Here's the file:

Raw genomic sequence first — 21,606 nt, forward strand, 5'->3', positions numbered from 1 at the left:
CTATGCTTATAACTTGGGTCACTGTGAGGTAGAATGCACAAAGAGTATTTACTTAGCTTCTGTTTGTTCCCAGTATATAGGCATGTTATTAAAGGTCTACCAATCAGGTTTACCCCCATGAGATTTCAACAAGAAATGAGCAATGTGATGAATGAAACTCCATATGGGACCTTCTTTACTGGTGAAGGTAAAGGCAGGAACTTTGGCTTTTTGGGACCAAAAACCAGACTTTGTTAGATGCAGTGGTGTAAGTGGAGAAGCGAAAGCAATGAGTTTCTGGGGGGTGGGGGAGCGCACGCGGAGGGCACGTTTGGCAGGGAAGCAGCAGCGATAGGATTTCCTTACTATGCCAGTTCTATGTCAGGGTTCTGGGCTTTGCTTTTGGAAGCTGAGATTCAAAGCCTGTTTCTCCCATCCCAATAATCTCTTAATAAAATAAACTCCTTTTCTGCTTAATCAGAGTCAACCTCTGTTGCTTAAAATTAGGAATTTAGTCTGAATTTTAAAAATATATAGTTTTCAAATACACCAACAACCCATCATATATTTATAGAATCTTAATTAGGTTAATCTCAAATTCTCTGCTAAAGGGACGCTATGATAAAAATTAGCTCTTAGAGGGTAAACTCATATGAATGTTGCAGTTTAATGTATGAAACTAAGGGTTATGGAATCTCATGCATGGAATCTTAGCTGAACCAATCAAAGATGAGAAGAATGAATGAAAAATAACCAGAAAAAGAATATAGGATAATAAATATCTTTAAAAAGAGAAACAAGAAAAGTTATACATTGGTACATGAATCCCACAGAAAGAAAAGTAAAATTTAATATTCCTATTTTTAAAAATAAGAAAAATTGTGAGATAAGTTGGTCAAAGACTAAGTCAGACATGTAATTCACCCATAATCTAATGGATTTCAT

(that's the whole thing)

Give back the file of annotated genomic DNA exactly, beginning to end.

Raw genomic sequence first — 21,606 nt, forward strand, 5'->3', positions numbered from 1 at the left:
CTATGCTTATAACTTGGGTCACTGTGAGGTAGAATGCACAAAGAGTATTTACTTAGCTTCTGTTTGTTCCCAGTATATAGGCATGTTATTAAAGGTCTACCAATCAGGTTTACCCCCATGAGATTTCAACAAGAAATGAGCAATGTGATGAATGAAACTCCATATGGGACCTTCTTTACTGGTGAAGGTAAAGGCAGGAACTTTGGCTTTTTGGGACCAAAAACCAGACTTTGTTAGATGCAGTGGTGTAAGTGGAGAAGCGAAAGCAATGAGTTTCTGGGGGGTGGGGGAGCGCACGCGGAGGGCACGTTTGGCAGGGAAGCAGCAGCGATAGGATTTCCTTACTATGCCAGTTCTATGTCAGGGTTCTGGGCTTTGCTTTTGGAAGCTGAGATTCAAAGCCTGTTTCTCCCATCCCAATAATCTCTTAATAAAATAAACTCCTTTTCTGCTTAATCAGAGTCAACCTCTGTTGCTTAAAATTAGGAATTTAGTCTGAATTTTAAAAATATATAGTTTTCAAATACACCAACAACCCATCATATATTTATAGAATCTTAATTAGGTTAATCTCAAATTCTCTGCTAAAGGGACGCTATGATAAAAATTAGCTCTTAGAGGGTAAACTCATATGAATGTTGCAGTTTAATGTATGAAACTAAGGGTTATGGAATCTCATGCATGGAATCTTAGCTGAACCAATCAAAGATGAGAAGAATGAATGAAAAATAACCAGAAAAAGAATATAGGATAATAAATATCTTTAAAAAGAGAAACAAGAAAAGTTATACATTGGTACATGAATCCCACAGAAAGAAAAGTAAAATTTAATATTCCTATTTTTAAAAATAAGAAAAATTGTGAGATAAGTTGGTCAAAGACTAAGTCAGACATGTAATTCACCCATAATCTAATGGATTTCAT